“The mining sector is quite advanced in the adoption of cyberphysical technology, driven by harsh environments and remote operations, but there are still significant opportunities in the agriculture and manufacturing sectors,” said Pauling.

“It is important to understand that Industry 4.0 refers to the creation of new business models, enabled by integrated value chains that are supported by cyberphysical systems infrastructure.

“The specific requirements of the Australian Agriculture and Manufacturing sectors, such as small companies and a distributed supply chain, demand low cost, flexible and dependable solutions and this is a research focus for CSIRO’s Robotics Group and other organisations in Australia,” he said.

The Robotics Innovation Centre is connected into other national-level robotics initiatives such as the Sixth Wave Alliance and the proposed Advanced Robotics for Manufacturing Hub.

The facility will support CSIRO’s robotics and autonomous systems research to extend capabilities across legged robots, 3D mapping, unmanned aerial vehicles (UAVs), unmanned ground vehicles (UGVs), industrial safety, the Internet of Things (IoT) and more.

“By expanding our research facilities, we have enhanced our capabilities to develop highly autonomous robotics systems that can interact safely with humans, in even the most challenging environments on earth,” said Pauling.

“The Robotics Innovation Centre will facilitate unprecedented collaboration across sectors to develop the latest innovations ready to transform industries, and ultimately help boost our economy.

“A major goal of the centre is to connect SME’s, research and development organisations and operators in order to accelerate the translation of R&D to impact,” Pauling explained.

The facility is an expansion of Data61’s robotics research infrastructure at its Pullenvale, Queensland site and is the base for some of Australia’s leading robotics research.

“Collaboration between industry, government and academia is critical to develop world-class robotics and autonomous systems research and development,” said Pauling.

Growing Industry 4.0 capabilities in Australia is an area that many manufacturers are moving to rapidly as they take up advanced manufacturing. National Manufacturing Week (NMW) exhibition director Robby Clark said Industry 4.0 has and continues to receive a lot of attention.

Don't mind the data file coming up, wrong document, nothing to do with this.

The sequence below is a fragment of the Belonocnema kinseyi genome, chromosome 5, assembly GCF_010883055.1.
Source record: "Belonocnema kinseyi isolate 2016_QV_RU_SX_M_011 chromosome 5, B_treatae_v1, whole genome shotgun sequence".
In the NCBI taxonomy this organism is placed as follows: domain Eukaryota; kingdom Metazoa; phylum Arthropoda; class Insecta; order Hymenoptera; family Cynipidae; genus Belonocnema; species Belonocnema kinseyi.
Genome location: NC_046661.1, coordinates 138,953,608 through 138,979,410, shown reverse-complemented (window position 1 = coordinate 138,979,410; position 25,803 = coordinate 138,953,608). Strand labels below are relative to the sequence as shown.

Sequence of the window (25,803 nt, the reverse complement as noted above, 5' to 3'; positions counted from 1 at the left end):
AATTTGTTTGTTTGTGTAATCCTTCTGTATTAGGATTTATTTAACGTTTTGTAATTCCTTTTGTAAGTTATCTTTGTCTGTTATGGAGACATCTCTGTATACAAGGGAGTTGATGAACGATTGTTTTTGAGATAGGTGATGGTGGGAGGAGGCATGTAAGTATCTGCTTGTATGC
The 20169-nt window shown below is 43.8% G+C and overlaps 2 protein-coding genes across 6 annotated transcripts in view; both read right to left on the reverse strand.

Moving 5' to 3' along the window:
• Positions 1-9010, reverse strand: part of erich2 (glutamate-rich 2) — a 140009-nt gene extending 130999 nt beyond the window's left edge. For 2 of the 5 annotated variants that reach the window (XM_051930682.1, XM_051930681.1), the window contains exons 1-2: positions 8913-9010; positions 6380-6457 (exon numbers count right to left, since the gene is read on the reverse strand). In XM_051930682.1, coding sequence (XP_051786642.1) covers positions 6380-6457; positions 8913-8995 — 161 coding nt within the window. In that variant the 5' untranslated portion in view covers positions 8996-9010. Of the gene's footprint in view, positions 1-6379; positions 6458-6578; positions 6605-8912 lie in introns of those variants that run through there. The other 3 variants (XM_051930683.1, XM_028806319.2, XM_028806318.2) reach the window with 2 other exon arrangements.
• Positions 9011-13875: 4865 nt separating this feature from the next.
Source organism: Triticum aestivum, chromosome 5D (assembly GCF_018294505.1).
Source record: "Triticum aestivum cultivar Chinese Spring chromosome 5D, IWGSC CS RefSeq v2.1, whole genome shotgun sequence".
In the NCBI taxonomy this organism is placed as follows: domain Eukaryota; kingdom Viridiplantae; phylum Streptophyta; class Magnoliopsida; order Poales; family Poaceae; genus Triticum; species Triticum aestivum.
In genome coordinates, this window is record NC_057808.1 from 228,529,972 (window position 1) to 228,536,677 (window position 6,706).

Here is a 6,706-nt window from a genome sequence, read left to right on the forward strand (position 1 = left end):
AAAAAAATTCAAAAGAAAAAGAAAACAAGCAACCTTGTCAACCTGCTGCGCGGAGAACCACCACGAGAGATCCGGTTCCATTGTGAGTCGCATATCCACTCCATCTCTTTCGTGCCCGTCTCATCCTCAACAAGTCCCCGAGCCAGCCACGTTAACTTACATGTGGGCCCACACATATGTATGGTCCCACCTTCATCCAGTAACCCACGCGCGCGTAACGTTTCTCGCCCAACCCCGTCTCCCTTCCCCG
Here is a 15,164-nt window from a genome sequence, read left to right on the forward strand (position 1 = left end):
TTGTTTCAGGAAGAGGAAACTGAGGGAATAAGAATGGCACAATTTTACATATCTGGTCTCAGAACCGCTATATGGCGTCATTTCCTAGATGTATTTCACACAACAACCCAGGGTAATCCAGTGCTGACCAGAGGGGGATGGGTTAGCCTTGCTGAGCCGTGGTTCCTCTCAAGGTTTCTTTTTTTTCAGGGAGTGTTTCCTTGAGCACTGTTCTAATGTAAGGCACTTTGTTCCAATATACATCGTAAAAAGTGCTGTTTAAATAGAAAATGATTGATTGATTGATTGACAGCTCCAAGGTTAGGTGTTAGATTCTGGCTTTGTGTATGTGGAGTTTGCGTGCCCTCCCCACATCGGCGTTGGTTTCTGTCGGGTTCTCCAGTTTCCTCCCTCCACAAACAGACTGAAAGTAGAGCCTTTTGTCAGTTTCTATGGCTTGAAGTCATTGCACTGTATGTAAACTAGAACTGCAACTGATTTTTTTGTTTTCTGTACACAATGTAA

National Manufacturing Week exhibition director Robby Clark.

“What has changed in my view in the last few years, is a shift from being a buzzword, to being the next industrial revolution. This means, across many industry sectors and companies, it’s moved from an idea or concept to actually bringing technologies, processes and strategies that leverage these technological advances to fruition.

“We’ve seen this heavily in manufacturing, where advanced manufacturing has meant engineering, hi-tech and highly integrated solutions are now required to achieve success. Over the same period, NMW has naturally also followed this evolution and it’s evident across the exhibition, especially in the specialised product zones of automation and robotics, Industrial Internet of Things (IIoT), and the conference program with a dedicated Industrial 4.0 stream,” said Clark.

Robotics and automation outlook

Automation has been a growing trend across industrial sectors, according to Clark.

But he said it’s the integration of robotics within automated processes that’s providing manufacturers with faster, more productive and efficient operations.

“For manufacturing professionals, it’s an incredibly dynamic zone from a visual perspective because of how engaging even the simplest of actions are when performed by a robot or automated arm.

“Advanced manufacturing is where the industry will continue to grow and develop,” said Clark.

That integration of robots takes a step further when talking to Hern from Universal Robots. He said Universal Robots has seen a shift from industrial robots to collaborative robots, known as cobots, which Hern expects to continue trending in  the manufacturing industry.

“There’s going to be a significant uptake in cobots. Small robots are very space and cost efficient.

“We are seeing a 40-50 per cent compound annual growth rate.”

Be it cobots or a robot that can help an automated system function better, Australia is seeing growth in Industry 4.0.